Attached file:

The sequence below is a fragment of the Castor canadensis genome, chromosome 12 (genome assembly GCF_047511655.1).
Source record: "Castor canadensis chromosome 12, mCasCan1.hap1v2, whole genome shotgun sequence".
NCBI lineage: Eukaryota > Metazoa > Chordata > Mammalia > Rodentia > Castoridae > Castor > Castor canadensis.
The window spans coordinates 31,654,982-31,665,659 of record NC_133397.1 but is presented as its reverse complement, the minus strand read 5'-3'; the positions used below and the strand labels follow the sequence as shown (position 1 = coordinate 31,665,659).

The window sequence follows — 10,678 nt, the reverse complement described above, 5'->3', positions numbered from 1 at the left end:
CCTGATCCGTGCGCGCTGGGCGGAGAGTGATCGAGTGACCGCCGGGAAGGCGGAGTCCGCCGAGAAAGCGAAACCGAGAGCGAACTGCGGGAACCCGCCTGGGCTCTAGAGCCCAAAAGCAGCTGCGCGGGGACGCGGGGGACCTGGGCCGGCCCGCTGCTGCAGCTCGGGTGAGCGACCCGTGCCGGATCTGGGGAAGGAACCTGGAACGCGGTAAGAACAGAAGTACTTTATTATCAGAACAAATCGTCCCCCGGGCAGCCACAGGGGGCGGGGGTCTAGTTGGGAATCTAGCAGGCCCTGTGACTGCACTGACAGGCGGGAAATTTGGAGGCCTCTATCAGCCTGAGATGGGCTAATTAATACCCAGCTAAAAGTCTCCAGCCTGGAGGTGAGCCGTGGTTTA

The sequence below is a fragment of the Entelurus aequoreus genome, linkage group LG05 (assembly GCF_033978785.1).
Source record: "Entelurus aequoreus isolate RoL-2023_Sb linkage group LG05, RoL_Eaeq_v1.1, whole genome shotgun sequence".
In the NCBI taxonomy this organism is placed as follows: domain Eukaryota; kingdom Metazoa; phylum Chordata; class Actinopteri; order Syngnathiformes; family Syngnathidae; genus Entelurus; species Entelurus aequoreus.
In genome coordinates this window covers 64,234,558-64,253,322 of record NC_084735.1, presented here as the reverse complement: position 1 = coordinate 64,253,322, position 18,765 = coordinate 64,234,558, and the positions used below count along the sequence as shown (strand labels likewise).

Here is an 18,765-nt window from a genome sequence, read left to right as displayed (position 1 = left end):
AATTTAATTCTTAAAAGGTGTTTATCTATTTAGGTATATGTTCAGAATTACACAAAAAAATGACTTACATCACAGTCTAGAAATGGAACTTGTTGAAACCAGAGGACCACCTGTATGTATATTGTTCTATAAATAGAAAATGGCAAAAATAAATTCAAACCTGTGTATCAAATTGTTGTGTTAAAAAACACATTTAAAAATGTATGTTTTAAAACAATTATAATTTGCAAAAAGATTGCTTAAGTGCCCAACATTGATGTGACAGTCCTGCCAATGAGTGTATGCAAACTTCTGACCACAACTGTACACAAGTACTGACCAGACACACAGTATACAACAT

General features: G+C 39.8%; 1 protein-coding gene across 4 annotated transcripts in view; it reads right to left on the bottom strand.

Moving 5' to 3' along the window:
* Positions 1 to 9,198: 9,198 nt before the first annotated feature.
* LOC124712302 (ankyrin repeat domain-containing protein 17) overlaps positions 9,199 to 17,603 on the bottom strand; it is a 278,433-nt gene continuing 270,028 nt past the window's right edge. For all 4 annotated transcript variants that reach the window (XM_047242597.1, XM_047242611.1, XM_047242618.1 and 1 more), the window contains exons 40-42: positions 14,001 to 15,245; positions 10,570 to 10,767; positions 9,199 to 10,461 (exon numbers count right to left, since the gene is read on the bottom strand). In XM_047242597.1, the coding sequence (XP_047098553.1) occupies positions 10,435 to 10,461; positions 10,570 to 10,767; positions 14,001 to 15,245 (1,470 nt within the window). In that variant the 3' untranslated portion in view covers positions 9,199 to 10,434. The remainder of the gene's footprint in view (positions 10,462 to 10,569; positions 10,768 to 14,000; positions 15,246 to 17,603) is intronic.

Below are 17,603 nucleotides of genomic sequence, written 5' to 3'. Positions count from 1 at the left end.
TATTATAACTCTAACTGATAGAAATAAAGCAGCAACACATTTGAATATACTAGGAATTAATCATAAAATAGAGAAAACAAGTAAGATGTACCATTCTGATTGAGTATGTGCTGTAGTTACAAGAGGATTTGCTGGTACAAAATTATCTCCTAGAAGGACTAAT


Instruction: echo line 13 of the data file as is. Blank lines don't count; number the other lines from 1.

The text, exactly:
General features: G+C 39.8%; 1 protein-coding gene across 4 annotated transcripts in view; it reads right to left on the bottom strand.